A minority of our sample was positive for more than one autoantibody (Refer to Table 9). The specificities that largely overlapped amongst the coexpression of any two autoantibodies were ANA with TTG, TPO, ACGA, and ANCA as well as TPO and TTG, ACGA and ENA, TPO and TTG, plus ANCA and ENA, TPO, TTG, and ACGA. Sensitivity analyses examining the impact on bone being positive for more than one autoantibody yielded some significant results. Individuals who were positive for both ANCA and ACGA suffered a QUS index 0.84 less than their negative counterparts (95% CI: −1.53 to −0.15; ) whilst individuals who were positive for TPO and TTG suffered a QUS index 0.85 less than their negative counterparts (95% CI: −1.63 to −0.06; ). Even fewer individuals were positive for more than two autoantibodies, and the coexpression of three autoantibodies did not yield any significant correlation with QUS index.

Table 9: Association between quantitative ultrasound index (QUS index) and the coexpression of more than one autoantibody (for available cases).

4. Discussion

Despite existing literature pointing to a potential role of autoantibodies in modulating bone mass, it remains a relatively underresearched subject matter. Notably, the majority of existing research has investigated the relationship between autoantibodies and QUS using samples with clinical autoimmune disease [1428]. Our results failed to observe any significant association between most of our autoimmune markers and QUS index. Nonetheless, this study provides novel data towards efforts aimed at ascertaining the potential role of autoantibodies in pathogenic bone loss. The results are particularly important, as our study comprised an elderly population sample with no clinical autoimmune disease, thus eliminating the influence of a range of immunomodulatory drugs on our observed outcomes. Moreover, we found only one study investigating the association between autoantibodies and bone utilizing QUS parameters amongst a healthy population sample [65]. Additionally, our findings also contribute to data examining the association between a range of anthropometric measurements and QUS index of the calcaneus amongst an elderly sample.

Although BMD obtained by DEXA is a standard diagnostic technique for osteoporosis, it is difficult to apply in community-based studies because of a lack of portability, high costs, and exposure to ionizing radiation [66]. At present, the QUS has generated widespread interest particularly as a population screening tool as it gives a quick evaluation of bone that is reportedly highly correlated with DEXA measurement of BMD, it is inexpensive and easy to carry, and it estimates the bone density of the calcaneus whilst also providing some information concerning the structural organization of the bone [6669]. The QUS therefore improves accessibility to testing particularly amongst patients with restricted mobility.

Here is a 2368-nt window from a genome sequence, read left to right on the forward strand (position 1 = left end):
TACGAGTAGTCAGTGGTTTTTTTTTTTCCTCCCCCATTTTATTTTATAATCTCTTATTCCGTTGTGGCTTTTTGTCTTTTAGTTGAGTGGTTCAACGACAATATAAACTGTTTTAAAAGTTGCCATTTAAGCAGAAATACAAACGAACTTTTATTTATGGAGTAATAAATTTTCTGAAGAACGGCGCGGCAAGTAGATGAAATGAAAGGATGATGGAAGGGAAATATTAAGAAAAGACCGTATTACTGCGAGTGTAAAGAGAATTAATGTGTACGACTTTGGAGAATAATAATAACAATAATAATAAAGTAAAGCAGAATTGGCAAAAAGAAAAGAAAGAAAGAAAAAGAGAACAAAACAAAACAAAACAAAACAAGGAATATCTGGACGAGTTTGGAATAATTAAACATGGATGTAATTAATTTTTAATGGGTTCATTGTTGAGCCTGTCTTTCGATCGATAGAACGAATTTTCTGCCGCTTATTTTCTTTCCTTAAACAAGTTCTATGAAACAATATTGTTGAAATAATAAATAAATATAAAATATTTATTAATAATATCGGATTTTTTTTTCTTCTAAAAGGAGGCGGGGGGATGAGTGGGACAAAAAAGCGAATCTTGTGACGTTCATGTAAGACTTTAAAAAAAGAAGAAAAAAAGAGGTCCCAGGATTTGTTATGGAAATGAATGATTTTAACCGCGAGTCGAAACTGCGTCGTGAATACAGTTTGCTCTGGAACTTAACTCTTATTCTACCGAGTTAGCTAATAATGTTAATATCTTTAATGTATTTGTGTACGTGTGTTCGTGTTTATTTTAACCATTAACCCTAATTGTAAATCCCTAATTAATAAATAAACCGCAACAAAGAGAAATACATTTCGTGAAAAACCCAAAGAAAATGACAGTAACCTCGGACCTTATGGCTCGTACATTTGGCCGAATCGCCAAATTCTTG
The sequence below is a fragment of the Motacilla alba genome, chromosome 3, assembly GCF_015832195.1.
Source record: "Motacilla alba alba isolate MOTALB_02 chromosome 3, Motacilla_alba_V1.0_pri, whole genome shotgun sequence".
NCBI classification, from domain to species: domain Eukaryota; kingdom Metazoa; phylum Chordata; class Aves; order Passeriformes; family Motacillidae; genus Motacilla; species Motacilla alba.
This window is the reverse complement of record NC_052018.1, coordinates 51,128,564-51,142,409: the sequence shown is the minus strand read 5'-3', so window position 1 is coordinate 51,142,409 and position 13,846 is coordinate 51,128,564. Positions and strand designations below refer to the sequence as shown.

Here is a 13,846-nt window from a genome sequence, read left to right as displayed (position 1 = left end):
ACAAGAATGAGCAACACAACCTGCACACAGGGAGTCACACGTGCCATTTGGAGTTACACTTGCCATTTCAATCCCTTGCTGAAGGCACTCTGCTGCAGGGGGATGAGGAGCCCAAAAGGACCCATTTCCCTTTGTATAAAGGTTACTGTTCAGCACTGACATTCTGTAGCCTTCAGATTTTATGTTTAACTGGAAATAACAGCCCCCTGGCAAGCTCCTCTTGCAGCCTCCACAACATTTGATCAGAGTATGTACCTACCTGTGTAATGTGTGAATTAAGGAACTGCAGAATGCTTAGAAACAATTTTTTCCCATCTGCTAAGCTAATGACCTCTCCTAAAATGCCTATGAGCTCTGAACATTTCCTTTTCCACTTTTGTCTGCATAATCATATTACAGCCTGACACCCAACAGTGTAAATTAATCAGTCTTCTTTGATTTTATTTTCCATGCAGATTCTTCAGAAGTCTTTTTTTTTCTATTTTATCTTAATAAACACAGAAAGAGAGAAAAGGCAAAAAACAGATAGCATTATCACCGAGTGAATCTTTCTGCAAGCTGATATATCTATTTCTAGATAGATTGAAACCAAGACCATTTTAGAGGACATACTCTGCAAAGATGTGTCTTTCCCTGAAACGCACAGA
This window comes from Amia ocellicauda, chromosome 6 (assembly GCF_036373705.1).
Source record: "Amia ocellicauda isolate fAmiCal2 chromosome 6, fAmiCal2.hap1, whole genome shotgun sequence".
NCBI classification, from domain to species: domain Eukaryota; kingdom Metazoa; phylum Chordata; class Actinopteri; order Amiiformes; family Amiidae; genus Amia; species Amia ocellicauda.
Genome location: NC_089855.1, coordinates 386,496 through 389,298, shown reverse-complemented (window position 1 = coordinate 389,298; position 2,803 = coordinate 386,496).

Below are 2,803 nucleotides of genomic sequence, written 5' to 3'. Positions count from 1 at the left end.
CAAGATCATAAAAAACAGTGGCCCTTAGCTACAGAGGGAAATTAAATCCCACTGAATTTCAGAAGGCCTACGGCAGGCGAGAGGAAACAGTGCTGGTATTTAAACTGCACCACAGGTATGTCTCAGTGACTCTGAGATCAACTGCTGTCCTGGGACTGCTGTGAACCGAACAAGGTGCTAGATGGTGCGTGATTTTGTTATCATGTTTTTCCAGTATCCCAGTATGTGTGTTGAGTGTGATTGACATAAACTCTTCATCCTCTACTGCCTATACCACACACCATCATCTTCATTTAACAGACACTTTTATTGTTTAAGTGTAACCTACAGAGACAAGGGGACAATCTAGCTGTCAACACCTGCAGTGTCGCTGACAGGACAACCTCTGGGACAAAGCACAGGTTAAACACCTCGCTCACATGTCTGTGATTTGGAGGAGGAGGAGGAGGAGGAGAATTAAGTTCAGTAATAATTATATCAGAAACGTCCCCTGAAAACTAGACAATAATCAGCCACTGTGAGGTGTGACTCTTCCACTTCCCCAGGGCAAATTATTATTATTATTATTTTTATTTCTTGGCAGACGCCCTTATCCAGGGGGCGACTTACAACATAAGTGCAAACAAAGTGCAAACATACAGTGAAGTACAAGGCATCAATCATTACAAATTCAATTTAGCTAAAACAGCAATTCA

Our results revealed a significant association between our QUS parameter and age, gender, BMI, smoking habits, and diet as well as vitamin D and calcium intake. These observations coincide with previous reports, where BMD was observed to be significantly associated with age, gender, BMI, and smoking habits [54, 7072]. In fact, QUS variables have been acknowledged to decline with age similar to DEXA BMD measurements [7375]. Our results confirmed the latter observation. Age-related bone loss is largely attributed to a rapid decline in sex hormones implicated in bone loss in varying amounts across both genders [71, 74, 76].

Gender as expected was positively associated with QUS index as you moved from female to male gender (; 95% CI: 0.20–0.44; ). Gender-dependent differences in bone mass have been observed in both children and adults, with males reported to have a higher BMD than their female counterparts [77]. Similar gender-specific differences in QUS parameters have also been made evident by existing research [38, 54, 78, 79]. Gender-dependent differences in bone mass are linked to age-related decreases in sex hormones and differences in peak bone mass attained [74, 76]. Female gender is a well established risk factor for osteoporosis [80]. This is largely attributed to the role of sex hormones and sex hormone globulin that correlate with loss of BMD, fracture risk, and bone turnover [74, 76]. Additionally, gender differences in osteoporosis must be understood in the context of the physiology of bone maturation and skeletal growth as well as variations in anthropometric measures such as BMI between male and female genders [54, 80]. Briefly, males are acknowledged to achieve similar or higher bone density than females and at a later age [80]. Additionally, though gradual loss of bone mass is common across both genders with age, women tend to lose bone at a faster rate than their male counterparts [80]. Moreover, estrogen deficiency which plays a major role in osteoporosis development for both genders is noted to be more pronounced for women and begin at a younger age [74, 76, 80]. Furthermore, males are believed to have higher BMI than females and new research has also highlighted gender-related variations in molecular signaling between bone and muscle independent of purely mechanical interactions that result in gender differences in the acquisition and age-related loss in bone and muscle tissue [70, 71, 81]. Body weight is a known protective factor of bone loss [81]. As was depicted in our results, QUS index amongst individuals who are classified as overweight or obese is higher than those within the normal BMI category, ; 95% CI: 0.17–0.49; and ; 95% CI: 0.31–0.65; , respectively. In this regard, a higher body weight is believed to lead to greater mechanical loading of bone with subsequent stimulation of bone formation and an increase in bone density [82]. Indeed, BMI has been reported to positively correlate with QUS index in postmenopausal women as well as in older male and female population samples [83, 84]. QUS index was lower amongst those classified as underweight when compared to normal BMI. This latter association however failed to reach statistical significance, an observation that is likely to have resulted from the small proportion of our sample that was underweight ().